If you made an initial statement on your homepage via your messaging, now it’s time to back that up. One of the best ways you can do that is by utilizing your portfolio and testimonials.

If you spend a little time looking around you’ll notice that most WordPress developer website showcase a beautiful looking portfolio, but there is little information that describes exactly how the client benefitted.

This opens up an opportunity for you to do something different with the portfolio on your website. Instead of a collection of pretty images, use your portfolio to showcase how your WordPress  Development Skills have benefited clients. At every opportunity, use real images, real stories, and real metrics to showcase exactly how you’ve helped your clients.

Describe Your Ideal Client & Project

Once a visitor looks around your website and decides you just might be able to help them, they’re probably still wondering whether or not there might be a good fit. One of the best ways to help them reach this conclusion is by explaining a little bit about what makes an ideal client — who do really enjoy working with and which types of clients can you typically provide the most value to? Of course, these should tie in nicely with the case studies or testimonials you’ve strategically placed on your site.

Eric-Davis-Service-Description

I’ve mentioned Eric Davis before as a great example of someone who spends time outlining what makes a successful client-developer relationship early in the process. Some of the points you might want to bring up with potential clients include:

  • Do you focus on a specific web development niche?
  • Do you work on project or retainer basis?
  • Do you have a minimum engagement size?
  • Do you offer specific services that are unique?

Capture Their Contact Information

It’s pretty rare that a visitor lands on your website ready to do business. Most of the time they are still in the process of performing research. Back in 2013, there was a study on Think With Google that indicated the average b2b contact was initiated after 57% of the purchasing process was complete. That means by the time someone contacts you about a WordPress development project, they have almost made up their mind.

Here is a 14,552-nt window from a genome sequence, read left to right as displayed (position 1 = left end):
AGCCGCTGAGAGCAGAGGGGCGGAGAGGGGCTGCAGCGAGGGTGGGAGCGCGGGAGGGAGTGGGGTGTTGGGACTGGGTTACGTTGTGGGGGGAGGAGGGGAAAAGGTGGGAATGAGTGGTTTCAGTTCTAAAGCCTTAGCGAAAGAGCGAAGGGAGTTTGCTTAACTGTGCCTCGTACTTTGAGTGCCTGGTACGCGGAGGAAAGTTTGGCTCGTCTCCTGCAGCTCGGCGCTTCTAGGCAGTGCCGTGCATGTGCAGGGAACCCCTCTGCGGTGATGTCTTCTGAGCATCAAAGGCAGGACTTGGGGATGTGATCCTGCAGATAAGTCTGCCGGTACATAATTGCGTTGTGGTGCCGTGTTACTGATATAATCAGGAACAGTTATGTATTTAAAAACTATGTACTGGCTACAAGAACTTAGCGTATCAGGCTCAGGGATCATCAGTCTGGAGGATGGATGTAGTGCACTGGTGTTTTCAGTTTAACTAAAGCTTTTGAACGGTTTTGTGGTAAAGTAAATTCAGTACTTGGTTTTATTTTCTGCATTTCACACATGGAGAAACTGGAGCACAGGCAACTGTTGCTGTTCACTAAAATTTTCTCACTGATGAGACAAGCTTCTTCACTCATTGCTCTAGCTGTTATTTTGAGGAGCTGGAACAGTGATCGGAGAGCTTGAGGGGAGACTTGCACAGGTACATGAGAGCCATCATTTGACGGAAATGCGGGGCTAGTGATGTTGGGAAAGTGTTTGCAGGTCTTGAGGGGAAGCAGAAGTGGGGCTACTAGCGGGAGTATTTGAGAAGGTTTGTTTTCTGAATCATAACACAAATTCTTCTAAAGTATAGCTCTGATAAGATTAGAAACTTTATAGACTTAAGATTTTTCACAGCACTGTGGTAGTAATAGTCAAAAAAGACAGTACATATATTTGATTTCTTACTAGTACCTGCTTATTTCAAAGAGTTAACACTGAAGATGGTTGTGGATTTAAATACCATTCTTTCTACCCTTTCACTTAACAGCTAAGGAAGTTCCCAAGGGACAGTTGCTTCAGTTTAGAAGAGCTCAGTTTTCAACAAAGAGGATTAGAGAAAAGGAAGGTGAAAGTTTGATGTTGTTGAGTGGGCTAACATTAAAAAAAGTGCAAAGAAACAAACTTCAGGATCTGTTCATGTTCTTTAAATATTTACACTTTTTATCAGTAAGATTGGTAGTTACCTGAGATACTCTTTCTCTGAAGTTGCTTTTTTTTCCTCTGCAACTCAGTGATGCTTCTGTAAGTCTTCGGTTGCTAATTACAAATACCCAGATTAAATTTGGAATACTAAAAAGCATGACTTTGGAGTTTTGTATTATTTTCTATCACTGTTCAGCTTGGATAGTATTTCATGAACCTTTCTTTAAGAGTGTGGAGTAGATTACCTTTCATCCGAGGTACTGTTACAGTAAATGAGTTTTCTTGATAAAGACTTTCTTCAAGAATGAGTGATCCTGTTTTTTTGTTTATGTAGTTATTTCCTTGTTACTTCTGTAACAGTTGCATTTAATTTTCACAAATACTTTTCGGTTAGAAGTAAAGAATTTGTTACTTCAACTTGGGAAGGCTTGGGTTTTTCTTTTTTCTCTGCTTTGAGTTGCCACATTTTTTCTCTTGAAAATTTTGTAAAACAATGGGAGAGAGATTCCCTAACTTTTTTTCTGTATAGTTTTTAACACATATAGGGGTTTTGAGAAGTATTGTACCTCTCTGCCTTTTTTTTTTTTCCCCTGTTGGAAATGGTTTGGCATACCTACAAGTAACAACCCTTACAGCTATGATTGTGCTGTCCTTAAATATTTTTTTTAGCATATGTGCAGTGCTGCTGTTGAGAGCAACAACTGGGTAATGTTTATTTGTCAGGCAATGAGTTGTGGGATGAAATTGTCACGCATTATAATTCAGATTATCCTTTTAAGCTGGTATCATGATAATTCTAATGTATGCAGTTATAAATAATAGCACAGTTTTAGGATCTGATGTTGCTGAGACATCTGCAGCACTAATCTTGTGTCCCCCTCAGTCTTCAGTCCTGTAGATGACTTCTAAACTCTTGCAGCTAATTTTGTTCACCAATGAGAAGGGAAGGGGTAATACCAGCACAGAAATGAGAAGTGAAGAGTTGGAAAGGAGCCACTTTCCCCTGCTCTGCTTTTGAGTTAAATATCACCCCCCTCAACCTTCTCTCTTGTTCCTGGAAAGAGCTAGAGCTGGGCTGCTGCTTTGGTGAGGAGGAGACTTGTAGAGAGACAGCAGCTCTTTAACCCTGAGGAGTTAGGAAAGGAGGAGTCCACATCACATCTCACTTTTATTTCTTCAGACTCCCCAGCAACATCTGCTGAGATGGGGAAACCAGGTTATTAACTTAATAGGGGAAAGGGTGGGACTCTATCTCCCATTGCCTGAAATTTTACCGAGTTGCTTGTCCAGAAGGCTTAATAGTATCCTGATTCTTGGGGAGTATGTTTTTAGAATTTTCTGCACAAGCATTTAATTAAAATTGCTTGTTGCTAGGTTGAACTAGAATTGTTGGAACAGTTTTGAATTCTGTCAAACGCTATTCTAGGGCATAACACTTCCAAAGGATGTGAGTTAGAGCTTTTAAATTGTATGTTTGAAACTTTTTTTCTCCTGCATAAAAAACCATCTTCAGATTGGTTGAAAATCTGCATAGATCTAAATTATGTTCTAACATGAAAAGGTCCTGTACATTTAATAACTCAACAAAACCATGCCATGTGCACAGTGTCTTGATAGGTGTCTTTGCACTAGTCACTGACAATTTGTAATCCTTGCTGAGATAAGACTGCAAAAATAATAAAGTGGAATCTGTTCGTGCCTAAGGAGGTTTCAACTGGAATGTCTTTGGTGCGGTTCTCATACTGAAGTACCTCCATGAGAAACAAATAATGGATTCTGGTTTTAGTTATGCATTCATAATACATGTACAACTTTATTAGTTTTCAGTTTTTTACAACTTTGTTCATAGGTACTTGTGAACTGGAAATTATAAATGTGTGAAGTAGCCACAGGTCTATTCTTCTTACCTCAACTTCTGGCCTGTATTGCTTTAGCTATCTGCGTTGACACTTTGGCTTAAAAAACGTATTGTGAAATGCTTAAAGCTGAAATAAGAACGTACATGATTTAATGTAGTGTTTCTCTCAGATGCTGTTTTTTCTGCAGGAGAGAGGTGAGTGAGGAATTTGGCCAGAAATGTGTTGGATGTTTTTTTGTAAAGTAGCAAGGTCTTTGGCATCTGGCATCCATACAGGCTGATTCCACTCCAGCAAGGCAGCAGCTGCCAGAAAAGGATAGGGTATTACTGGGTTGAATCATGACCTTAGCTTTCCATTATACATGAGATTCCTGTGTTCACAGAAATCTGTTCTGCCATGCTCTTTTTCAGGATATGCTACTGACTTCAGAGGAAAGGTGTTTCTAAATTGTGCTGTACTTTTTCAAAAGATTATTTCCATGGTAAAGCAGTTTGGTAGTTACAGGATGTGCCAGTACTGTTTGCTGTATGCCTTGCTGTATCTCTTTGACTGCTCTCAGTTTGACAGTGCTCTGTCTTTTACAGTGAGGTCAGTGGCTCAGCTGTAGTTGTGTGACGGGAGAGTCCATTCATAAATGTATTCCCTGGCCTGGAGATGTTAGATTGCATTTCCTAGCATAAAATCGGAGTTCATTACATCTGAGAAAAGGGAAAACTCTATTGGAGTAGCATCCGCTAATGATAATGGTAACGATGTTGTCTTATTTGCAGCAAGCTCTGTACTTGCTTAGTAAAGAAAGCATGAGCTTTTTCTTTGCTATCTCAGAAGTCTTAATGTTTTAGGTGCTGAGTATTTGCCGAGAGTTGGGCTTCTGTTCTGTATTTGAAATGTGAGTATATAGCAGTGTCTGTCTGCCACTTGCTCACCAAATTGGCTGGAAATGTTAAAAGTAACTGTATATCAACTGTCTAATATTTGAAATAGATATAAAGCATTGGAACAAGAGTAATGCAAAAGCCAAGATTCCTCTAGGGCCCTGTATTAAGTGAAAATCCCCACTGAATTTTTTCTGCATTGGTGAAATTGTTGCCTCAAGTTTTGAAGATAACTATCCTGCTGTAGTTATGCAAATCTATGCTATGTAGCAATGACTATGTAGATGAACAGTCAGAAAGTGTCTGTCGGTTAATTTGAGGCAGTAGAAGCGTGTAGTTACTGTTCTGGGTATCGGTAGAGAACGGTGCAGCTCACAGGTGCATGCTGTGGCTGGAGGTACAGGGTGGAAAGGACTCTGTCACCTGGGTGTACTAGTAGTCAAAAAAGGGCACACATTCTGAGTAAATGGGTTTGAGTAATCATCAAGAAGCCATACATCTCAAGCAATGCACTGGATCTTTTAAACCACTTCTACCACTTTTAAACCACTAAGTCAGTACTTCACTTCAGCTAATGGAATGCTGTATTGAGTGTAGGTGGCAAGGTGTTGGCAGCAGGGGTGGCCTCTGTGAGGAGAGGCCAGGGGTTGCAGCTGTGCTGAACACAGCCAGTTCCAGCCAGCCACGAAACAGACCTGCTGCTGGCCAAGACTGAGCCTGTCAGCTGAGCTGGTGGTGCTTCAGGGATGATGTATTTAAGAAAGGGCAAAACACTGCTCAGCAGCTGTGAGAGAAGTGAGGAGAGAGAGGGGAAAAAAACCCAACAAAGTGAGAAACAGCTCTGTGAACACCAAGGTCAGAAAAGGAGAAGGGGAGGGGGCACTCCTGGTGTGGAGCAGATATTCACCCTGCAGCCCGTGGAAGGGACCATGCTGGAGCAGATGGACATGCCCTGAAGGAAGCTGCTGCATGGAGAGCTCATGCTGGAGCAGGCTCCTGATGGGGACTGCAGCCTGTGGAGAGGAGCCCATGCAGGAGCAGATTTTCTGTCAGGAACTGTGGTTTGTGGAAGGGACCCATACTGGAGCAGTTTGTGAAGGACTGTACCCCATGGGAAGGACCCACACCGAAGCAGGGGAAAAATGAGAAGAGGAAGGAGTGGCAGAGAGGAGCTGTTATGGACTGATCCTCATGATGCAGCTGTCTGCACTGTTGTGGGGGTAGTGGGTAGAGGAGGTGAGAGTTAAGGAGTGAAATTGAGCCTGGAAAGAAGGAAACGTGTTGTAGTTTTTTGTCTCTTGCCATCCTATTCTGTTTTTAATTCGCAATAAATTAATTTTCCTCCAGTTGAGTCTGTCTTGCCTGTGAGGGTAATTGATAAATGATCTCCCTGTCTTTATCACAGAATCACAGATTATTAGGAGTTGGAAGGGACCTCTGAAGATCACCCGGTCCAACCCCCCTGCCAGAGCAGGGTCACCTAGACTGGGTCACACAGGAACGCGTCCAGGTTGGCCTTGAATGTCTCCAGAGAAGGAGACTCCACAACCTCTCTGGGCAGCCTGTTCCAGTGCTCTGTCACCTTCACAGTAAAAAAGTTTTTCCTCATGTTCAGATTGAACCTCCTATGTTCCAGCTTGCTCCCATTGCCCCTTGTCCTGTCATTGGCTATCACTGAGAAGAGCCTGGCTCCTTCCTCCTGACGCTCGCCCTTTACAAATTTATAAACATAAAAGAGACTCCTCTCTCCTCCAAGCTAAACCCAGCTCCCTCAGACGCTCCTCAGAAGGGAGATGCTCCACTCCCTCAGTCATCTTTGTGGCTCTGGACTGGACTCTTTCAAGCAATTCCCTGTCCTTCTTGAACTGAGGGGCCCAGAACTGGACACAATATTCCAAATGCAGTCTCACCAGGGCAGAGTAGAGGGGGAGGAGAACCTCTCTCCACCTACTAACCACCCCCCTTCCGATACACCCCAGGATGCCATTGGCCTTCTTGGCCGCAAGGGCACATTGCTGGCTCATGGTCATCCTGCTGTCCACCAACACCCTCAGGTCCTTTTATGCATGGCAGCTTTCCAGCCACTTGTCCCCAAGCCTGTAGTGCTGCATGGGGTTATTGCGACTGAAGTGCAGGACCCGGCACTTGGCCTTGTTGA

One of the smartest things you can do is find a way to keep in touch with people who visit your website — either through an email option or content upgrade. If they are going to leave your site to do more research, offer them something of value in exchange for the ability to open up a line of communication.

Final Thoughts

If you’re a freelance WordPress developer who is trying to get your business off the ground, your website is a great place to start. I guess you could call most of what we covered here “big picture items”. Of course, there are lots of smaller details that go into creating a website that effectively promotes your services.

We haven’t even touched on some of the design elements that are important, but maybe that’s a topic for another day.

Until then, please share any questions or comments below.

7 thoughts on “Pitch Me! Use Your Website to Sell Your Freelance WordPress Development Services”

  1. An excellent post, Carrie, and more than anything a reminder to spend the same time and care on our own website as we do for our clients. Too often the “cobbler’s kids need new shoes” syndrome takes over much to our own detriment.

    And, now if you’ll excuse me, I have a very important website to tend to (my own)…

    Thanks again.

    Tom

  2. Hi Carrie,
    It seems like a lot of the teaching about lead magnets are geared around creating educational materials… do creating educational lead magnets and autoresponder series work to convert b2b clients?

    1. Hey Jeff, that’s a fantastic question. Considering the majority of my experience is b2c, I won’t pretend to have something intelligent to say about how that converts b2b. I would guess the principles are the same, but the approach would change a bit.

  3. Good advice, thanks, will try to put it to use. Trying to think about solving the problems my “ideal customers” have and establish an approachable, informal tone. I think that’s easier (the friendly, approachable tone) online than in real life for introverts like me.